Another week begins with a series of attacks. A U.S. soldier dies, a handful are wounded, and the headlines fill with the report that the Supreme Council, a group fo Iraqis, mostly exiles, picked by Bremer, has convened and decreed a holiday.

However, even though we view the Supreme Council as more of a tool of the occupiers than a legitimate government, we think that the UN representative in Iraq is right. He supposedly urged the people on the council to accept their appointments by saying that power will inevitably be accrued by the thing. The tools will take over from the toolmaker. We think that is, in essence, true. And we think that Bremer, who seems to view Iraq as his opportunity to employ the economic shock tactics so manfully and disastrously employed by the Harvard boys in Yeltsin's Russia, is going to face resistance if he keeps going down that course. The question will then be: will Americans back down, or will they simply replace and gerrymander the Council?

The Financial Times reports that there are sincere and deep differences between Council members on the status of the occupation. This is healthy.

"The body's first decision on Sunday was to ban all holidays associated with Saddam Hussein's regime. The council also declared April 9, the day Baghdad was captured by US forces, as a national holiday.

But at a rowdy press conference led by Mohammed Bahr al-Ulloum, the council's representative, council members, while united in hatred of Mr Hussein, appeared divided on the subject of the coalition presence in Iraq.Disagreement on this fundamental issue raged between Abdel Aziz al Hakim, representing the Iran-backed Supreme Council for the Islamic Revolution in Iraq, and Ahmed Chalabi (pictured), head of the Pentagon-backed Iraqi National Congress. Mr al Hakim referred to the coalition as occupiers while Mr Chalabi insisted they were liberators."

This is only one of several developments showing that a creeping rationality among the Bush people, who generally inculcate other forms of creepiness. Probably the lie about Niger uranium is a lesser story, in the long run, than the less publicized story of the cost of Donald Rumsfeld's excellent Iraq adventure: about 4 billion per month. The thing is, that cost is going to rise. Twice what the Pentagon originally estimated -- see LI's earlier posts for harping on this issue, pre the invasion -- it will have to rise if Iraq is not to sink. As a consequence of alienating the richer allies, Americans are not getting floated on this invasion. As ill feeling mounts towards the Americans, the wisest course would be to mix the occupying force and find international funds for Iraq, but that course requires giving up the dream of sole American hegemony. So far, the Bush-ites do not want to go there. A NYT article detailing our shadowy reach out efforts towards Old Europe, quotes some Pentagon muckety muck - Feith? Wolfowitz? - as saying that the international community needs to accept that the Coalition Provisional Authoritiy is the Government of Iraq. Period. Bush's people have been politically ept during the last year - although they have faced the soggiest of oppositions. We'll see if they are ept enough to redo their plan of making Iraq into Chili. Othewise, that plan is going to blow up in their face.

Autobiography of a Super-Tramp

Lately,due to our financial circumstances, we've been thinking of hitting the road with our labtop and a change of clothes in a backpack. For pointers on the life of a tramp, we've been dipping into W.H. Davies classic Autobiography of a Super-Tramp. The book is almost completely transcribed on-line. Here's a quote from it:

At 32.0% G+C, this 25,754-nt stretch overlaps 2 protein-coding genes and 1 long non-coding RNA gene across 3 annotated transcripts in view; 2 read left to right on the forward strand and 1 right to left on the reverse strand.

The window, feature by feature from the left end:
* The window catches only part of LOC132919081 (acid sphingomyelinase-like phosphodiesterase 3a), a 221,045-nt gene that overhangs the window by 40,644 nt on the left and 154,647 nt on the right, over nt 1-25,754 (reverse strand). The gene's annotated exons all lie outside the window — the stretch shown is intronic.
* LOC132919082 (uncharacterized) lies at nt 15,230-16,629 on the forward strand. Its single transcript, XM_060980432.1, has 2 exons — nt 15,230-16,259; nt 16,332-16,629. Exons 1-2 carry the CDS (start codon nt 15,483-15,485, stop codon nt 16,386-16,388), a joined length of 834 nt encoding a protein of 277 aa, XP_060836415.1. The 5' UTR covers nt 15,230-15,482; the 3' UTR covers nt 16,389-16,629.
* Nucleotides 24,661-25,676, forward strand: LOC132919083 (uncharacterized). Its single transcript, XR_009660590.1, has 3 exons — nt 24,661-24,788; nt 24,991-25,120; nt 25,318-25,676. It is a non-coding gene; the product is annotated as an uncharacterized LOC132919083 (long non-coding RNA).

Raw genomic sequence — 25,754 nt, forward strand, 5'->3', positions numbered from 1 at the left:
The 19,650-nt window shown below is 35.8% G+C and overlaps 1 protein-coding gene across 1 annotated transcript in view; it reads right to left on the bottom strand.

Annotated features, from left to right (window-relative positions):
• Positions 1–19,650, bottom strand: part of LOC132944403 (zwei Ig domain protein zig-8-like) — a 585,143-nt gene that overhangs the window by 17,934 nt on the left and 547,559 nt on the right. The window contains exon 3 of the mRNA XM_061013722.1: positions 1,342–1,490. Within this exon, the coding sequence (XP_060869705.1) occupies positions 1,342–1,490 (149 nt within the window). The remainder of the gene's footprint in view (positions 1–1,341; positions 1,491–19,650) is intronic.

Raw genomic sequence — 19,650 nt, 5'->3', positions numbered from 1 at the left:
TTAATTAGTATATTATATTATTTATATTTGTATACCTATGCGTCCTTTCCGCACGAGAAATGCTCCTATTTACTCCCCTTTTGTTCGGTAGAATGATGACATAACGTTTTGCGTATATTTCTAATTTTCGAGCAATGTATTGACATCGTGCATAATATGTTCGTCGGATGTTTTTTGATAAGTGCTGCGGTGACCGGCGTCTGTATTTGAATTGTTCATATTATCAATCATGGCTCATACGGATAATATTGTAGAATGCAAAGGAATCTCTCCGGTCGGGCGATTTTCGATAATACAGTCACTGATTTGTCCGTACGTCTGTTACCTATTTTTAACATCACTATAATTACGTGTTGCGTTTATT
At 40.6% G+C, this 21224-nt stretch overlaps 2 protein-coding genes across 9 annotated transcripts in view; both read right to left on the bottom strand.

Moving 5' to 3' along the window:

WE were determined to be in the fashion, and to visit the various delightful watering places on Long Island Sound. Of course it would be necessary to combine business with pleasure, and pursue our calling as beggars. With the exception of begging our food, which would not be difficult, seeing that the boarding houses were full, and that large quantities of good stuff were being made, there was no reason why we should not get as much enjoyment out of life as the summer visitors. We would share with them the same sun and breeze; we could dip in the surf at our own pleasure, and during the heat of the day we could stretch our limbs in the green shade, or in the shadow of some large rock that overlooked the Sound. However, we could no longer stand the sultry heat of New York, where we had been for several days, during which time we had been groaning and gasping for air. So I and Brum started out of the City, on the way towards Hartford, Connecticut, with the intention of walking no more than six miles a day along the seacoast. What a glorious time we had; the people catered for us as though we were the only tramps in the whole world, and as if they considered it providential that we should call at their houses for assistance. The usual order of things changed considerably. Cake-which we had hitherto considered as a luxury-became at this time our common food, and we were at last compelled to install plain bread and butter as the luxury, preferring it before the finest sponge cake flavoured with spices and eggs. Fresh water springs were numerous, gushing joyously out of the rocks, or lying quiet in shady nooks; and there was many a tramp's camp, with tin cans ready to hand, where we could make our coffee and consume the contents of paper bags. This part of the country was also exceptionally good for clothes. Summer boarders often left clothes behind, and of what use were they to the landladies, for no rag-and-bone man ever called at their houses. The truth of the matter was that in less than a week I was well dressed from head to foot, all of these things being voluntary offerings, when in quest of eatables. Brum, of course, had fared likewise, but still retained the same pair of dungarees, which he swore he would not discard except at the instance of a brand new pair of tweeds. It was this pair of working man's trousers which had caused a most regrettable mistake. We had just finished begging at one of these small watering-places and, loaded with booty, were on our way in the direction of the camp which, Brum informed me, was half a mile north of the town. When we reached this camp we found it occupied by one man, who had just then made his coffee and was about to eat. On which Brum asked this man's permission to use his fire, which would save us the trouble of making one of our own. The stranger gave a reluctant consent, and at the same time moved some distance away, as though he did not wish further intimacy. While we were gathering wood and filling our cans at the spring, I could not help but see this stranger glaring hatefully at my companion's trousers, and expected every moment to hear some insulting remark. At last we were ready and Brum proceeded to unload himself. He had eight or nine parcels of food distributed about his clothes, but in such a way that no one could be the wiser. It was then that I noted a change come over the stranger's face, who seeing the parcels, seemed to be smitten with remorse. In another moment he was on his feet and coming towards us, said impulsively-'Excuse me, boys, for not giving you a more hearty welcome, but really'- glancing again at my companion's trousers-'I thought you were working men, but I now see that you are true beggars.' Brum laughed at this, and mentioned that others had also been deceived. He explained that the said trousers had been given him against his wish, but on seeing that they were good, and were likely to outlast several pairs of cloth, he had resolved to stick to them for another month or two. 'I regret having had such an opinion of you,' said the stranger, in a choking voice, 'and trust, boys, that you will forgive me.' Thus ended in a friendly spirit what promised at first to become very unpleasant.